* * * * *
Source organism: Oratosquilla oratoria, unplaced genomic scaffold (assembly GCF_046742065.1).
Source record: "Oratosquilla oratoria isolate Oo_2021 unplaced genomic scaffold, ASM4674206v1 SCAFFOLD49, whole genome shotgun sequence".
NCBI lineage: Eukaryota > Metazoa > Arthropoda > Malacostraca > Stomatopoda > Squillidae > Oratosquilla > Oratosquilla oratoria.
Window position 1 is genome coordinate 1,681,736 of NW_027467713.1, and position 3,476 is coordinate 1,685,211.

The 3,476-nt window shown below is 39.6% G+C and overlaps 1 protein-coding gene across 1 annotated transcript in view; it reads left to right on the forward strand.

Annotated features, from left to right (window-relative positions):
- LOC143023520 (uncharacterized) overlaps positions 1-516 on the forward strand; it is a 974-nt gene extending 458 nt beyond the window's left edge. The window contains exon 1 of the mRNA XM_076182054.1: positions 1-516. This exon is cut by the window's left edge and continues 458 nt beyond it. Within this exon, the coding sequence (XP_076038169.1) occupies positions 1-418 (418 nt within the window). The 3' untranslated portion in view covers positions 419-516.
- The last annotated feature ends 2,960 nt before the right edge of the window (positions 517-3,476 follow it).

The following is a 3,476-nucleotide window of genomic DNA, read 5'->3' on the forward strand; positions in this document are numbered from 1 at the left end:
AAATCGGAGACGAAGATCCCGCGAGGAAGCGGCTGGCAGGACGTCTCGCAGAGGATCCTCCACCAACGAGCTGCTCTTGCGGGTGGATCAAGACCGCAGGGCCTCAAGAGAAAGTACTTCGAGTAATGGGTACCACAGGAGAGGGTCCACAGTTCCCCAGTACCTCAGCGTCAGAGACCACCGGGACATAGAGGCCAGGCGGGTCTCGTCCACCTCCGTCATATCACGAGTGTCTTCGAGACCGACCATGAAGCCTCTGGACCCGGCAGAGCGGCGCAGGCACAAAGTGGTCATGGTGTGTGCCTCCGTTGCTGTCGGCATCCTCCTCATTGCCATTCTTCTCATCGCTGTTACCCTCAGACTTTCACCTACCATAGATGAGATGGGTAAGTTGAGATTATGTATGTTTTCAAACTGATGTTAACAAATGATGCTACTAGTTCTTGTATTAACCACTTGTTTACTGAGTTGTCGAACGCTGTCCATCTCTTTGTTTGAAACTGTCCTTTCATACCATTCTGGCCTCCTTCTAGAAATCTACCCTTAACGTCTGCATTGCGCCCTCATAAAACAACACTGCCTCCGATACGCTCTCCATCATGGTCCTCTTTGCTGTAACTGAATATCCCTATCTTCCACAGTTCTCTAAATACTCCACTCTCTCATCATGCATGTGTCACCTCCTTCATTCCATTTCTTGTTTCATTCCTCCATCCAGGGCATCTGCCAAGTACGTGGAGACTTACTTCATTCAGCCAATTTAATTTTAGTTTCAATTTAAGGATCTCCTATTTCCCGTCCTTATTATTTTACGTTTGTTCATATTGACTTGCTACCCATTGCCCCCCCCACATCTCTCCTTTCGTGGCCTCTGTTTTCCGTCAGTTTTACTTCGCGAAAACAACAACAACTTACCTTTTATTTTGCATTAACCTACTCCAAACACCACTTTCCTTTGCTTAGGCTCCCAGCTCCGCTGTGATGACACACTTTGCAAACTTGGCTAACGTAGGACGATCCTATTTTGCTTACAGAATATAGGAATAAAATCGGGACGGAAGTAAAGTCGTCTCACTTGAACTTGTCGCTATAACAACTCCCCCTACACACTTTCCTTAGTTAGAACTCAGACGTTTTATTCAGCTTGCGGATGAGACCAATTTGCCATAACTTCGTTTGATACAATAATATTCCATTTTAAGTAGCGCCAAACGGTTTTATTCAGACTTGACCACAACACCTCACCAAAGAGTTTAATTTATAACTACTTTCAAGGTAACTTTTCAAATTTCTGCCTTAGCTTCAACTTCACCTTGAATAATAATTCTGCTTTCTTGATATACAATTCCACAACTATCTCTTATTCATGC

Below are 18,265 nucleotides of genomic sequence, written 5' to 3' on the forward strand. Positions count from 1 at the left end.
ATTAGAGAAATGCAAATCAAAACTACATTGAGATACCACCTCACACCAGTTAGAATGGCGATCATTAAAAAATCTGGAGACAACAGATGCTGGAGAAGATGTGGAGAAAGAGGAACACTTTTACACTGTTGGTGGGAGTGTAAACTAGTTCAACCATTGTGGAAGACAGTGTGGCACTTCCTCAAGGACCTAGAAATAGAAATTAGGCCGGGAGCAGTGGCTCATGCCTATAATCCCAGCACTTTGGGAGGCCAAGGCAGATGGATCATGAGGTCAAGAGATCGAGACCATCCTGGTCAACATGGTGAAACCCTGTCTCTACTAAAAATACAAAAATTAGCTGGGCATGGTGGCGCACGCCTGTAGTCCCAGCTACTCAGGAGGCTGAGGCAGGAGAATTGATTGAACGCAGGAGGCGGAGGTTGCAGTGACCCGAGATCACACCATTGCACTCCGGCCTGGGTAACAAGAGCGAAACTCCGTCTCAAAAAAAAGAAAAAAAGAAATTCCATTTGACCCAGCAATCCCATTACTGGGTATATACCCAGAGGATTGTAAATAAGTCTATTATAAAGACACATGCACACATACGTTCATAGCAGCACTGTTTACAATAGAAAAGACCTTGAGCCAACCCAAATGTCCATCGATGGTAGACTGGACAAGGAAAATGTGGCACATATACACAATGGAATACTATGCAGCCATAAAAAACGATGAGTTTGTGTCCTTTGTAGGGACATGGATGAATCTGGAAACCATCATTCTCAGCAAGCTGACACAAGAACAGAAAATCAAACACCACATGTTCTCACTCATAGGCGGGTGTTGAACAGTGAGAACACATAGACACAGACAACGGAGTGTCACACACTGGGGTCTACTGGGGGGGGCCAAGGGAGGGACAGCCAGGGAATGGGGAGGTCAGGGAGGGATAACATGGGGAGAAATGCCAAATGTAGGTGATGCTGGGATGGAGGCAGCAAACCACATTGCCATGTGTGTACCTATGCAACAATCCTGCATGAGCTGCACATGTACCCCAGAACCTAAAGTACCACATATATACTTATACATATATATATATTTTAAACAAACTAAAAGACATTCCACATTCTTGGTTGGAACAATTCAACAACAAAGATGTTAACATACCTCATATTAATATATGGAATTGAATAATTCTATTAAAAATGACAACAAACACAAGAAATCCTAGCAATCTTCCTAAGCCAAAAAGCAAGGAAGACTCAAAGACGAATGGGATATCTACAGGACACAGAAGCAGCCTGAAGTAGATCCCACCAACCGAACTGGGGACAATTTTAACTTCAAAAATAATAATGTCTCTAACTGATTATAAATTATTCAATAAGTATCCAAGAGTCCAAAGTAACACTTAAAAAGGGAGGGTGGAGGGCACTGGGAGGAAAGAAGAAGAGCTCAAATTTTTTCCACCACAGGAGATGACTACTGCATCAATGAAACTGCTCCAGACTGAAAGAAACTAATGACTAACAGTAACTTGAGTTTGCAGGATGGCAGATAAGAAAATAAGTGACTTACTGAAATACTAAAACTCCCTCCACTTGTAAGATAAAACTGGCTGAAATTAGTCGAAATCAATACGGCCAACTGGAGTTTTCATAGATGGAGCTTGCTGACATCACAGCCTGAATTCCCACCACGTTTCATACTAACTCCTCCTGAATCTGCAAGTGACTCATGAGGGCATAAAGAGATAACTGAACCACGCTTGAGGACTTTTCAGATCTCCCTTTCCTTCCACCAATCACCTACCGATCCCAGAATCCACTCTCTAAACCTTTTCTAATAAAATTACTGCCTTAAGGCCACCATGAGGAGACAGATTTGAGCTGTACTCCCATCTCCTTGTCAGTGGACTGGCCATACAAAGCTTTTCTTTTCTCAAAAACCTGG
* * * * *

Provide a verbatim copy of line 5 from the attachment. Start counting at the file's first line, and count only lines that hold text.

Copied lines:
The 3,476-nt window shown below is 39.6% G+C and overlaps 1 protein-coding gene across 1 annotated transcript in view; it reads left to right on the forward strand.